• and commandeer the machinery of a common bacterium

    你知不知道我們可以藉由

  • to produce the protein of human insulin

    一種低等細菌體的細胞機構

  • used to treat diabetics?

    來製造人類胰島素的一種蛋白質

  • This is not like human insulin;

    來治療糖尿病嗎?

  • this is the same protein

    它不是跟人類的胰島素類似而已,

  • that is chemically indistinguishable

    它是跟你胰臟分泌出來的

  • from what comes out of your pancreas.

    胰島素裡面的一種蛋白質

  • And speaking of bacteria,

    完全一樣。

  • do you realize that each of us carries in our gut

    講到細菌,

  • more bacteria

    你知道我們腸子裡的細菌數量

  • than there are cells in the rest of our body?

    比我們身體所有細胞的數量

  • Maybe 10 times more.

    還要多嗎?

  • I mean think of it,

    大概有10倍之多。

  • when Antonio Damasio asks about your self-image,

    我說,想想看,

  • do you think about the bacteria?

    當安東尼奧• 達馬斯奧在問你對於自我的形象的時候,

  • Our gut is a wonderfully hospitable environment

    你有想到這些細菌嗎?

  • for those bacteria.

    我們的腸子是一個非常適合

  • It's warm, it's dark, it's moist,

    這些細菌生長的環境。

  • it's very cozy.

    它很溫暖、很陰暗、很潮濕,

  • And you're going to provide all the nutrition that they could possibly want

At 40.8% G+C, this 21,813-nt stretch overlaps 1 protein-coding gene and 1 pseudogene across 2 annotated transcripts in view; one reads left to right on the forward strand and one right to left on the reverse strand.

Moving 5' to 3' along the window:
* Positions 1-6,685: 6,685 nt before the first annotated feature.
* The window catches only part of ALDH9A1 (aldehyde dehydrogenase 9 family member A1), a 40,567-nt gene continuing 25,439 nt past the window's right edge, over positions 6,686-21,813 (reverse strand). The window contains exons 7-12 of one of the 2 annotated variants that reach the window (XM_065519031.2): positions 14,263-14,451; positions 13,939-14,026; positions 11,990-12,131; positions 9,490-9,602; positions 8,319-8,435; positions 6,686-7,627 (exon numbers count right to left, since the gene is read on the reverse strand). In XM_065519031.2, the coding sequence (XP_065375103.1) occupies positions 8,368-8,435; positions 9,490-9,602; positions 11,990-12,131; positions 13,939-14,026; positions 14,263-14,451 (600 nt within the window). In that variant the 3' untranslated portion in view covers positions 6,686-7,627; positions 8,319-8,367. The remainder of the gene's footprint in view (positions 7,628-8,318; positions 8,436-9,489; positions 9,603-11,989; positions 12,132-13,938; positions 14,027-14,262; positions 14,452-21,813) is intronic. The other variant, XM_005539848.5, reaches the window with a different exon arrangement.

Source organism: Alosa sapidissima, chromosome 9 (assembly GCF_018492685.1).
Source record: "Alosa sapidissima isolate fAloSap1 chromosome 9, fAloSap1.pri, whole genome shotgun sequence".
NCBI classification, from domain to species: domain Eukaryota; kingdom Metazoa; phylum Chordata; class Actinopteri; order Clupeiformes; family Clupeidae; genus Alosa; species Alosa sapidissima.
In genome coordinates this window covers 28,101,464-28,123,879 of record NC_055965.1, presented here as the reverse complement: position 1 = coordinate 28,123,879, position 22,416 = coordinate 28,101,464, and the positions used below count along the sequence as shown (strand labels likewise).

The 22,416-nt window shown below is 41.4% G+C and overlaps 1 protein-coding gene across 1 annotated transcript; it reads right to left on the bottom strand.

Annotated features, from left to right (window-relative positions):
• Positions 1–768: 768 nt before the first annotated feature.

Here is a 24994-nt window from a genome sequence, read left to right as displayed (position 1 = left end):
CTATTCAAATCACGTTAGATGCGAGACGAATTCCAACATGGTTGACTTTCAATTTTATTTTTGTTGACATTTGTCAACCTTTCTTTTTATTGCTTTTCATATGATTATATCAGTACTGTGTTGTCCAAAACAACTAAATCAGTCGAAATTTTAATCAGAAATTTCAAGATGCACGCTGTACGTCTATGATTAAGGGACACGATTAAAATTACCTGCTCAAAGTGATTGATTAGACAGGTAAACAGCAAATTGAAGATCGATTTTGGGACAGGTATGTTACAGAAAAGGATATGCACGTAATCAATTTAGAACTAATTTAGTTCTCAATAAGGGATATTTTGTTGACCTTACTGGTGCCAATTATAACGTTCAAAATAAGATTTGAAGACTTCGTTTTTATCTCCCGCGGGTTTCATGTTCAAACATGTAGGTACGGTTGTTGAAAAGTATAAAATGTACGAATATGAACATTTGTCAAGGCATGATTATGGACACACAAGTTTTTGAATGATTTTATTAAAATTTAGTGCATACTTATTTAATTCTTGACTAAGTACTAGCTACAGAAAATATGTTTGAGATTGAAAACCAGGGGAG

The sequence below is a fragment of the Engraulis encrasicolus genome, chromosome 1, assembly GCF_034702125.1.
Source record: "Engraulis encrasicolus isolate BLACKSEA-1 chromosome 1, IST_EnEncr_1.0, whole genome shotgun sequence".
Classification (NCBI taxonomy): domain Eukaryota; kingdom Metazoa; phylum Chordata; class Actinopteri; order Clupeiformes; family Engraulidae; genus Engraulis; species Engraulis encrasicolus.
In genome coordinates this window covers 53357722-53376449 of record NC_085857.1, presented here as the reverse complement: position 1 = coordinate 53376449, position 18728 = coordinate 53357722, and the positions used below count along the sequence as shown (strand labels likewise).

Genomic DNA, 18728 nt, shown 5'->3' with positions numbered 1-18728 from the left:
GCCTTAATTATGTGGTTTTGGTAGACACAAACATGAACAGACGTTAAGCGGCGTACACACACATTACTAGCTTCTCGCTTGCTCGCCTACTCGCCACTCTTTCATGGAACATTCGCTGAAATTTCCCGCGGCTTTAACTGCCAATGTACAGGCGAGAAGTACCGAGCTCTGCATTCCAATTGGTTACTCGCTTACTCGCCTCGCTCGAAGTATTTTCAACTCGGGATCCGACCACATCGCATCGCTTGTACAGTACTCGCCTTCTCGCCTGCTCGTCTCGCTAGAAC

非常的舒適。

  • with no effort on their part.

    而且那些細菌完全不需要任何工夫,

  • It's really like an Easy Street for bacteria,

    你就會為它們提供任何需要的營養。

  • with the occasional interruption

    這簡直是細菌的天堂,

  • of the unintended forced rush to the exit.

    除了偶爾會被

  • But otherwise,

    強迫性的推向出口。

  • you are a wonderful environment for those bacteria,

    除此之外,

  • just as they are essential to your life.

    你就是這些細菌最完美的生長環境,

  • They help in the digestion of essential nutrients,

    而這些細菌對你也一樣重要。

  • and they protect you against certain diseases.

    它們幫助消化分解一些必要的營養素。

  • But what will come in the future?

    它們也保護你不受某些疾病的侵襲。

  • Are we at some kind of evolutionary equipoise

    但是未來會是怎麼樣呢?

  • as a species?

    身為一個物種,我們的演進

  • Or, are we destined

    已經達到一種平衡了嗎?

  • to become something different --

    又或者,我們就是註定

  • something, perhaps, even better adapted

    要變得不一樣 --

  • to the environment?

    要變得更加能夠適應

  • Now let's take a step back in time

    外在的環境?

  • to the Big Bang, 14 billion years ago --

    現在我們回朔到140億年前,

  • the Earth, the solar system,

    宇宙大爆炸 --

  • about four and a half billion years --

    45億年前,

  • the first signs of proto-life,

    地球與太陽系的形成 --